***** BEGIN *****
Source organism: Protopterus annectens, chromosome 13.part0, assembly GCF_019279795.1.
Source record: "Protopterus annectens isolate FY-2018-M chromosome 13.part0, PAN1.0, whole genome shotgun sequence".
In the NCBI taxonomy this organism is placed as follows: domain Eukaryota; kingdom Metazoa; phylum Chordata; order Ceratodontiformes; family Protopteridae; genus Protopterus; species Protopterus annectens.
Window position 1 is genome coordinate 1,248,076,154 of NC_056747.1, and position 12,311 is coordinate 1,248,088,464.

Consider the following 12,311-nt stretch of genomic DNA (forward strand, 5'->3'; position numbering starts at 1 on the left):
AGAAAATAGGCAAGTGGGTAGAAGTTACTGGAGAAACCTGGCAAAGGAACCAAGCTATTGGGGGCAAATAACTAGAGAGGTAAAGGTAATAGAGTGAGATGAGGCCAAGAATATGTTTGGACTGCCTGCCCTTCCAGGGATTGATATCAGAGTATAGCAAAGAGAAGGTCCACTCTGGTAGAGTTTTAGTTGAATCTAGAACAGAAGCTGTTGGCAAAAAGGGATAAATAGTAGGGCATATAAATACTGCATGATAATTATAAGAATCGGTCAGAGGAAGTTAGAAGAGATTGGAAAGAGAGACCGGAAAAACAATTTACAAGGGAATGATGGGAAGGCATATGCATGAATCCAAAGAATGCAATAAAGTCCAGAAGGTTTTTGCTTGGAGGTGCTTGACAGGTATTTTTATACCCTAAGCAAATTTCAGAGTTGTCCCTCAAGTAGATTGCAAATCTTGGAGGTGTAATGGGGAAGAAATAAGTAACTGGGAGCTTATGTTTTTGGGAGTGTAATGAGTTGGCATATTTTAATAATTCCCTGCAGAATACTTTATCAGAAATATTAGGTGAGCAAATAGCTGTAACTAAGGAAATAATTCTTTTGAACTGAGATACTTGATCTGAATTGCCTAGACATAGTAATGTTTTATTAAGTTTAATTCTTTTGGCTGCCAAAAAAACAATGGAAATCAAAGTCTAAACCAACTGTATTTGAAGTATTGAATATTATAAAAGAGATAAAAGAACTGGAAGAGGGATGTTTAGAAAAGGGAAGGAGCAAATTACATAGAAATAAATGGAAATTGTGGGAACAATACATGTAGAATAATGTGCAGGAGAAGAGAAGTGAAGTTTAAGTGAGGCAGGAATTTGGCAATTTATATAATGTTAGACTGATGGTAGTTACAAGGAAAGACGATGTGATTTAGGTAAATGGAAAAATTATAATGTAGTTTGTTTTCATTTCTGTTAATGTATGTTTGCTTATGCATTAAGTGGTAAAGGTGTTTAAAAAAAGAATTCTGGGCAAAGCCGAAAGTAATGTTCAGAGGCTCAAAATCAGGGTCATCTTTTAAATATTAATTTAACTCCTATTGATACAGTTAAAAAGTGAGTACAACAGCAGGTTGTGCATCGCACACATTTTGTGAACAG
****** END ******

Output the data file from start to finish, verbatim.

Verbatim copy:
Source organism: Protopterus annectens, chromosome 13.part0, assembly GCF_019279795.1.
Source record: "Protopterus annectens isolate FY-2018-M chromosome 13.part0, PAN1.0, whole genome shotgun sequence".
In the NCBI taxonomy this organism is placed as follows: domain Eukaryota; kingdom Metazoa; phylum Chordata; order Ceratodontiformes; family Protopteridae; genus Protopterus; species Protopterus annectens.
Window position 1 is genome coordinate 1,248,076,154 of NC_056747.1, and position 12,311 is coordinate 1,248,088,464.

Consider the following 12,311-nt stretch of genomic DNA (forward strand, 5'->3'; position numbering starts at 1 on the left):
AGAAAATAGGCAAGTGGGTAGAAGTTACTGGAGAAACCTGGCAAAGGAACCAAGCTATTGGGGGCAAATAACTAGAGAGGTAAAGGTAATAGAGTGAGATGAGGCCAAGAATATGTTTGGACTGCCTGCCCTTCCAGGGATTGATATCAGAGTATAGCAAAGAGAAGGTCCACTCTGGTAGAGTTTTAGTTGAATCTAGAACAGAAGCTGTTGGCAAAAAGGGATAAATAGTAGGGCATATAAATACTGCATGATAATTATAAGAATCGGTCAGAGGAAGTTAGAAGAGATTGGAAAGAGAGACCGGAAAAACAATTTACAAGGGAATGATGGGAAGGCATATGCATGAATCCAAAGAATGCAATAAAGTCCAGAAGGTTTTTGCTTGGAGGTGCTTGACAGGTATTTTTATACCCTAAGCAAATTTCAGAGTTGTCCCTCAAGTAGATTGCAAATCTTGGAGGTGTAATGGGGAAGAAATAAGTAACTGGGAGCTTATGTTTTTGGGAGTGTAATGAGTTGGCATATTTTAATAATTCCCTGCAGAATACTTTATCAGAAATATTAGGTGAGCAAATAGCTGTAACTAAGGAAATAATTCTTTTGAACTGAGATACTTGATCTGAATTGCCTAGACATAGTAATGTTTTATTAAGTTTAATTCTTTTGGCTGCCAAAAAAACAATGGAAATCAAAGTCTAAACCAACTGTATTTGAAGTATTGAATATTATAAAAGAGATAAAAGAACTGGAAGAGGGATGTTTAGAAAAGGGAAGGAGCAAATTACATAGAAATAAATGGAAATTGTGGGAACAATACATGTAGAATAATGTGCAGGAGAAGAGAAGTGAAGTTTAAGTGAGGCAGGAATTTGGCAATTTATATAATGTTAGACTGATGGTAGTTACAAGGAAAGACGATGTGATTTAGGTAAATGGAAAAATTATAATGTAGTTTGTTTTCATTTCTGTTAATGTATGTTTGCTTATGCATTAAGTGGTAAAGGTGTTTAAAAAAAGAATTCTGGGCAAAGCCGAAAGTAATGTTCAGAGGCTCAAAATCAGGGTCATCTTTTAAATATTAATTTAACTCCTATTGATACAGTTAAAAAGTGAGTACAACAGCAGGTTGTGCATCGCACACATTTTGTGAACAG